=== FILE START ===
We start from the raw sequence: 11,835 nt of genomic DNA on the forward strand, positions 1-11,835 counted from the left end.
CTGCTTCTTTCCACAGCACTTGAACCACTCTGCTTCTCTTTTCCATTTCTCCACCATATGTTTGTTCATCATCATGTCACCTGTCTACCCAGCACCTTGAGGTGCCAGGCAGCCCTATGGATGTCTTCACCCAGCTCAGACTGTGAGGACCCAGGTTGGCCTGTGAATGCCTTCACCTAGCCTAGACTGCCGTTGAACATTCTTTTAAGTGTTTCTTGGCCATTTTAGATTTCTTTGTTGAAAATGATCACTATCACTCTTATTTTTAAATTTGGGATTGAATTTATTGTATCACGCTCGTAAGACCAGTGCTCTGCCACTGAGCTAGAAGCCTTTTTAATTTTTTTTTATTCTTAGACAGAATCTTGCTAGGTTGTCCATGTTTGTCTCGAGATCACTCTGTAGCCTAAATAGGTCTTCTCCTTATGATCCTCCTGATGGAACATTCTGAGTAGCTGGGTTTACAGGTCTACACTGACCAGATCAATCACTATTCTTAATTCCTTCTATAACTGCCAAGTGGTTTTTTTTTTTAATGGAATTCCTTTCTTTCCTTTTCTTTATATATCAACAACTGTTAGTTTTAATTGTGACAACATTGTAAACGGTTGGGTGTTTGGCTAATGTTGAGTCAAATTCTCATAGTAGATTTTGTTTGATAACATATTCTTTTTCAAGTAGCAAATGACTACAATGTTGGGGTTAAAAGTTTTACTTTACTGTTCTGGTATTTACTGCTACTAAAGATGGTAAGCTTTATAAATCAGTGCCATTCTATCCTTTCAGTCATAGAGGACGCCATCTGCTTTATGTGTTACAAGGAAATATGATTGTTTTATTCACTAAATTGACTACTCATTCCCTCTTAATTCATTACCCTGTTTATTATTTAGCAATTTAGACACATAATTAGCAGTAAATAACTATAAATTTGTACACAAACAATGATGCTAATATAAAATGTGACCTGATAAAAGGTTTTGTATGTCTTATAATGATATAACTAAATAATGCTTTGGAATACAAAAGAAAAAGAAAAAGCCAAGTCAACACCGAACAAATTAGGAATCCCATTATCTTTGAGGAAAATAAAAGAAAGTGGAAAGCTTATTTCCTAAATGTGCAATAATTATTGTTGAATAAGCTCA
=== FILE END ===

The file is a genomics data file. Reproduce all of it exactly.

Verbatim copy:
We start from the raw sequence: 11,835 nt of genomic DNA on the forward strand, positions 1-11,835 counted from the left end.
CTGCTTCTTTCCACAGCACTTGAACCACTCTGCTTCTCTTTTCCATTTCTCCACCATATGTTTGTTCATCATCATGTCACCTGTCTACCCAGCACCTTGAGGTGCCAGGCAGCCCTATGGATGTCTTCACCCAGCTCAGACTGTGAGGACCCAGGTTGGCCTGTGAATGCCTTCACCTAGCCTAGACTGCCGTTGAACATTCTTTTAAGTGTTTCTTGGCCATTTTAGATTTCTTTGTTGAAAATGATCACTATCACTCTTATTTTTAAATTTGGGATTGAATTTATTGTATCACGCTCGTAAGACCAGTGCTCTGCCACTGAGCTAGAAGCCTTTTTAATTTTTTTTTATTCTTAGACAGAATCTTGCTAGGTTGTCCATGTTTGTCTCGAGATCACTCTGTAGCCTAAATAGGTCTTCTCCTTATGATCCTCCTGATGGAACATTCTGAGTAGCTGGGTTTACAGGTCTACACTGACCAGATCAATCACTATTCTTAATTCCTTCTATAACTGCCAAGTGGTTTTTTTTTTTAATGGAATTCCTTTCTTTCCTTTTCTTTATATATCAACAACTGTTAGTTTTAATTGTGACAACATTGTAAACGGTTGGGTGTTTGGCTAATGTTGAGTCAAATTCTCATAGTAGATTTTGTTTGATAACATATTCTTTTTCAAGTAGCAAATGACTACAATGTTGGGGTTAAAAGTTTTACTTTACTGTTCTGGTATTTACTGCTACTAAAGATGGTAAGCTTTATAAATCAGTGCCATTCTATCCTTTCAGTCATAGAGGACGCCATCTGCTTTATGTGTTACAAGGAAATATGATTGTTTTATTCACTAAATTGACTACTCATTCCCTCTTAATTCATTACCCTGTTTATTATTTAGCAATTTAGACACATAATTAGCAGTAAATAACTATAAATTTGTACACAAACAATGATGCTAATATAAAATGTGACCTGATAAAAGGTTTTGTATGTCTTATAATGATATAACTAAATAATGCTTTGGAATACAAAAGAAAAAGAAAAAGCCAAGTCAACACCGAACAAATTAGGAATCCCATTATCTTTGAGGAAAATAAAAGAAAGTGGAAAGCTTATTTCCTAAATGTGCAATAATTATTGTTGAATAAGCTCA